floating like creatures in the sea

or like the frozen breath of giant beings

formed as they

inhale

exhale

 

Father’s Day,

neither of us with a father any longer,

but he a father, and I a mother,

our children began as cells, multiplying,

growing arms, legs, brains

swimming in an amniotic sea

listening to my heart beat

and my breathing

in and out

till they emerged,

tiny and perfect,

and breathed on their own

and walked upon the land

inhale

exhale

 

Do souls cross the ages

as clouds cross the sky?

do we wander through space

after we die?

do we visit oceans on distant worlds?

Do we breathe,

absorbing stardust and infinity

becoming luminous, as we

inhale

exhale?

 

As oceans are made up of drops

so each one of us is a drop in the universe

each drop is inconsequential,

each drop is unique and important,

the universe is composed of such paradoxes

and so we float and swim

and we drift, we walk on crutches

and we fight to survive

we breath

inhale

exhale

but when the sea calls to us

we return

carried by tide and time

to the sea that gave us life.

 

IMG_3940

Ocean City, NJ June 19, 2016

 

On Saturday night, “Father’s Day Eve,” I called it, I made pizza, and we watched the movie Cloud Atlas, based on the book by David Mitchell. Somehow we missed it when it was in the theaters. It’s not for those who like straight forward narrative, but we loved it. I would definitely watch it again. All of the main actors play multiple roles, changing gender and ethnicity. I haven’t read the novel, but I have read David Mitchel’s The Bone Clocks, which also told multiple interconnected stories over time.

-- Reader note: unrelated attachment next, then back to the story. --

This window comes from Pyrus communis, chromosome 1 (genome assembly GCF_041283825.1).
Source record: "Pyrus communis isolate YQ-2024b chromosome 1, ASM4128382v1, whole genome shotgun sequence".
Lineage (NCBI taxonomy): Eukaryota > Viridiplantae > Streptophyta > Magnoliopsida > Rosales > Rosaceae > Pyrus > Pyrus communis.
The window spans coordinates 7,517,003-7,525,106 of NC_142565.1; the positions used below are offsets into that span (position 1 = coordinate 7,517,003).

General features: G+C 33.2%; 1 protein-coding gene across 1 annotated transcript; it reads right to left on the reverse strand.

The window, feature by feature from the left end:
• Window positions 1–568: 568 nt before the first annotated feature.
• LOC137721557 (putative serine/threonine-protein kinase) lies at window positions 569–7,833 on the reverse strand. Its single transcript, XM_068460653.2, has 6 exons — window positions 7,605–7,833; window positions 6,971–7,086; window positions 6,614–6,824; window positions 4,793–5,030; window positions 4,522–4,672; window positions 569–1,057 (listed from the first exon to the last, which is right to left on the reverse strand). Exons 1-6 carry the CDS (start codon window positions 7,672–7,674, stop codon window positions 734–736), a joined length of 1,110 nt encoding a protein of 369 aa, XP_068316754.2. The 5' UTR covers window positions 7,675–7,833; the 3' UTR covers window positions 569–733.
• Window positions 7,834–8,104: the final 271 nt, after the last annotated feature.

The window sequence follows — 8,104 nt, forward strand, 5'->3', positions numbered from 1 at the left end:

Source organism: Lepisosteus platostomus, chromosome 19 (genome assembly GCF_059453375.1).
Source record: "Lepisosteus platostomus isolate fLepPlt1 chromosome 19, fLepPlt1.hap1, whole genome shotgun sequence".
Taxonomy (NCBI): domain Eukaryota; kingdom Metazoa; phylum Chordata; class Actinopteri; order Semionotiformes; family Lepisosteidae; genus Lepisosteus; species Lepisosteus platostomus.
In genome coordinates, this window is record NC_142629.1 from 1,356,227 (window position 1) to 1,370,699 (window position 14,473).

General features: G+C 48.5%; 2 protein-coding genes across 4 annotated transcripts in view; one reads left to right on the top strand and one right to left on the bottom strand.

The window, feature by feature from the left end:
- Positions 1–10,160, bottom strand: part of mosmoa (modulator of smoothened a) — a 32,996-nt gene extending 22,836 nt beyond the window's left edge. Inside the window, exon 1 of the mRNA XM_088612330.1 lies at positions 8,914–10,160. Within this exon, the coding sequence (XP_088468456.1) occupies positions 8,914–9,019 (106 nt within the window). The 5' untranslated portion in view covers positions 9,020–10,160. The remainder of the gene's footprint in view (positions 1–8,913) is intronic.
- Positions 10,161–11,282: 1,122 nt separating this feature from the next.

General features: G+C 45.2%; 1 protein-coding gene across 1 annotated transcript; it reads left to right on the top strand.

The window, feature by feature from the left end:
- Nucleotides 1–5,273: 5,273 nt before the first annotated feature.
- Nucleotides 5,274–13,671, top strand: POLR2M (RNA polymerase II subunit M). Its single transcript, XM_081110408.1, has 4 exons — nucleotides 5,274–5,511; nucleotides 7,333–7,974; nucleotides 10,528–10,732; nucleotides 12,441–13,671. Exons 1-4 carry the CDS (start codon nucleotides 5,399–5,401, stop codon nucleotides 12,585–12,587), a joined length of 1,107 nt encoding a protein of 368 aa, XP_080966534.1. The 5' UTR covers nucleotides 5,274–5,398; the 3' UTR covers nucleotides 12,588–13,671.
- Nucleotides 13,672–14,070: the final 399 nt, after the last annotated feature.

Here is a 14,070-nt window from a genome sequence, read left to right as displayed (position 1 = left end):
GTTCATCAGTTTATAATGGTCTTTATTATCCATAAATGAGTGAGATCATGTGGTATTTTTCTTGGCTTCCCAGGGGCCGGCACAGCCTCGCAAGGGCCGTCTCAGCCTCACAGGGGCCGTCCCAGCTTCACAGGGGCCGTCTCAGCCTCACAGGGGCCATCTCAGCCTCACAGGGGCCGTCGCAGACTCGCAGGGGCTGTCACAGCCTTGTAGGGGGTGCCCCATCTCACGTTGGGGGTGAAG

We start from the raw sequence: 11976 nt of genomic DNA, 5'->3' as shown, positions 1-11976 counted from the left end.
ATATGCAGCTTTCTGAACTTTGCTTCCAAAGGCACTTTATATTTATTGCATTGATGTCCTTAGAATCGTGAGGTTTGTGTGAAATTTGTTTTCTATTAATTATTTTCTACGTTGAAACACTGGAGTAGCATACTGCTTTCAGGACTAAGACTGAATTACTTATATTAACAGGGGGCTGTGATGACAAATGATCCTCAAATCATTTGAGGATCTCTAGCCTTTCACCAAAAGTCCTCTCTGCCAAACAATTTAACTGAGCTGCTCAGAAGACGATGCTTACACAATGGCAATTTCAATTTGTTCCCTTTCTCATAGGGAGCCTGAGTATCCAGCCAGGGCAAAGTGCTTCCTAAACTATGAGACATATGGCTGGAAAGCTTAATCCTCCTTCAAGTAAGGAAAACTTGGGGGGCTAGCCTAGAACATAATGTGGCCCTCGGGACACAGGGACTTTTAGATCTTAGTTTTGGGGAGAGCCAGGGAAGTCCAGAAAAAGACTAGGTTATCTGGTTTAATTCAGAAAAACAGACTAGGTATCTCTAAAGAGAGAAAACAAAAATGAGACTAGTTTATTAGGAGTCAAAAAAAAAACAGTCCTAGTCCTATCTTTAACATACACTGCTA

Looking back, I discovered that my Father’s Day post last year discussed my father, his life, his death, and how he loved to take us out to eat. I also discussed the Charleston shootings. If you want to read it, you can find it here.

 

The idea of animals walking as if they used crutches, came from this article.

You can read more about the angels here.

 

 

 

By the Sea

Monday Morning Musings

We made it.

Down the Shore.

Circling for blocks

And blocks

For a parking spot.

We are a bit farther

than we planned

But it doesn’t matter.

Because we’re here.

And we sit and gaze

At the waves.

IMG_2582

And at the sky.

Plane pulls an advertisement for the Impression Exhibition we saw at the Philadelphia Museum of Art

Plane pulls an advertisement for the Impression Exhibition we saw at the Philadelphia Museum of Art

And at the people.

The girl striking ballet poses

For her mother’s photo shoot

She’s all arms and legs,

Coltish

Her arabesque held

Only for a second.

Fleeting,

like this day

In a long line of days

that make up life.

But proud

In her youth.

“Look what I can do!”

In her life

It’s been an eternity

Since she was that toddler

Carefully placing each foot,

Her diapered bottom just inches

From the sand.

But to the sea

It’s only a second.

Then there’s

the couple playing catch.

And the family digging

A huge crater in the wet sand.

What are their stories?

I wonder.

We read our books,

And we gaze some more.

My husband's pensive pose.

My husband’s pensive pose.

There are no shark sightings.

But there is this little guy.

IMG_2568

The day is cloudy at first,

But still it’s lovely

Sitting there.

Then the sun comes out,

And it is glorious.

A perfect beach day.

The very definition.

Blue sky

A few puffy white clouds

Not too hot

And

A light breeze from the water.

We hate to leave,

But we’ll be back